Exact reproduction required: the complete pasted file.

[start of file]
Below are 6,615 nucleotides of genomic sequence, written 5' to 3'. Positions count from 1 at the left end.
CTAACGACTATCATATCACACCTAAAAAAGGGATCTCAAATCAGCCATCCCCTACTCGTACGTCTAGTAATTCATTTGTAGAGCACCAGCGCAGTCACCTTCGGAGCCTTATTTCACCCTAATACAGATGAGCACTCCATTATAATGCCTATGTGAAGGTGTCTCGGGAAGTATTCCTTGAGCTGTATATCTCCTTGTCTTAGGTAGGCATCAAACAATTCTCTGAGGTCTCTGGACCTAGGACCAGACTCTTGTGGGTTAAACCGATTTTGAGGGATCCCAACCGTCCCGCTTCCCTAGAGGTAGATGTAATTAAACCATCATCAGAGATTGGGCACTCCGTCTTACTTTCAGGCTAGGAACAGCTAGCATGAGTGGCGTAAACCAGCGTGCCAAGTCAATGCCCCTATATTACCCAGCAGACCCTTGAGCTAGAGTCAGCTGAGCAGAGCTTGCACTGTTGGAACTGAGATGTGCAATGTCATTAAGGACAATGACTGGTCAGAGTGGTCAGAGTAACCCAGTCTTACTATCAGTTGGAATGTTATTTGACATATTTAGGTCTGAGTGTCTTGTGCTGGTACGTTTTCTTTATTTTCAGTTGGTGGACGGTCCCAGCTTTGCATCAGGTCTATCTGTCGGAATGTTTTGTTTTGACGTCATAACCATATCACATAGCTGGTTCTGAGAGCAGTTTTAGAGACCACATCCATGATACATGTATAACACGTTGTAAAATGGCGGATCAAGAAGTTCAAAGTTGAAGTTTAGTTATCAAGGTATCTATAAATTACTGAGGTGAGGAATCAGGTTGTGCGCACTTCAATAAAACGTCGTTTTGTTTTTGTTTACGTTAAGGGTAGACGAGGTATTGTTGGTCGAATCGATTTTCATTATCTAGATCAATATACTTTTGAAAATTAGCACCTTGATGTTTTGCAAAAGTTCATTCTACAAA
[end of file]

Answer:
Below are 6,615 nucleotides of genomic sequence, written 5' to 3'. Positions count from 1 at the left end.
CTAACGACTATCATATCACACCTAAAAAAGGGATCTCAAATCAGCCATCCCCTACTCGTACGTCTAGTAATTCATTTGTAGAGCACCAGCGCAGTCACCTTCGGAGCCTTATTTCACCCTAATACAGATGAGCACTCCATTATAATGCCTATGTGAAGGTGTCTCGGGAAGTATTCCTTGAGCTGTATATCTCCTTGTCTTAGGTAGGCATCAAACAATTCTCTGAGGTCTCTGGACCTAGGACCAGACTCTTGTGGGTTAAACCGATTTTGAGGGATCCCAACCGTCCCGCTTCCCTAGAGGTAGATGTAATTAAACCATCATCAGAGATTGGGCACTCCGTCTTACTTTCAGGCTAGGAACAGCTAGCATGAGTGGCGTAAACCAGCGTGCCAAGTCAATGCCCCTATATTACCCAGCAGACCCTTGAGCTAGAGTCAGCTGAGCAGAGCTTGCACTGTTGGAACTGAGATGTGCAATGTCATTAAGGACAATGACTGGTCAGAGTGGTCAGAGTAACCCAGTCTTACTATCAGTTGGAATGTTATTTGACATATTTAGGTCTGAGTGTCTTGTGCTGGTACGTTTTCTTTATTTTCAGTTGGTGGACGGTCCCAGCTTTGCATCAGGTCTATCTGTCGGAATGTTTTGTTTTGACGTCATAACCATATCACATAGCTGGTTCTGAGAGCAGTTTTAGAGACCACATCCATGATACATGTATAACACGTTGTAAAATGGCGGATCAAGAAGTTCAAAGTTGAAGTTTAGTTATCAAGGTATCTATAAATTACTGAGGTGAGGAATCAGGTTGTGCGCACTTCAATAAAACGTCGTTTTGTTTTTGTTTACGTTAAGGGTAGACGAGGTATTGTTGGTCGAATCGATTTTCATTATCTAGATCAATATACTTTTGAAAATTAGCACCTTGATGTTTTGCAAAAGTTCATTCTACAAA